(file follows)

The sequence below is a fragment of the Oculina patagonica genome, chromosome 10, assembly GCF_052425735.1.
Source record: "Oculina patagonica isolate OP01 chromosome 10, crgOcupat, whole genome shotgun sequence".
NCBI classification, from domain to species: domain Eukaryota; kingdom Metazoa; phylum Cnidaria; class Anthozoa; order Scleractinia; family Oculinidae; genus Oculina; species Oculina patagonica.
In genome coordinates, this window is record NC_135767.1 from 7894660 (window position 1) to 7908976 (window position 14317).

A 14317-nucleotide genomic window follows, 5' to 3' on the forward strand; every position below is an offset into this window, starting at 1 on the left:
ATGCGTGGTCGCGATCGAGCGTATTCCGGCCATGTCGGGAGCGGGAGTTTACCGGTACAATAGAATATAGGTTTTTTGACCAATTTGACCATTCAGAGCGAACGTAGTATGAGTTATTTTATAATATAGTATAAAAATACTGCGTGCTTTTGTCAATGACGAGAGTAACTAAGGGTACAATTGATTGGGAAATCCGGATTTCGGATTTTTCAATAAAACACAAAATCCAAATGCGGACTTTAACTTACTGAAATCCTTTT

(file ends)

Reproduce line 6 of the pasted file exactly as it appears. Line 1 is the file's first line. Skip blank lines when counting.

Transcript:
ATGCGTGGTCGCGATCGAGCGTATTCCGGCCATGTCGGGAGCGGGAGTTTACCGGTACAATAGAATATAGGTTTTTTGACCAATTTGACCATTCAGAGCGAACGTAGTATGAGTTATTTTATAATATAGTATAAAAATACTGCGTGCTTTTGTCAATGACGAGAGTAACTAAGGGTACAATTGATTGGGAAATCCGGATTTCGGATTTTTCAATAAAACACAAAATCCAAATGCGGACTTTAACTTACTGAAATCCTTTT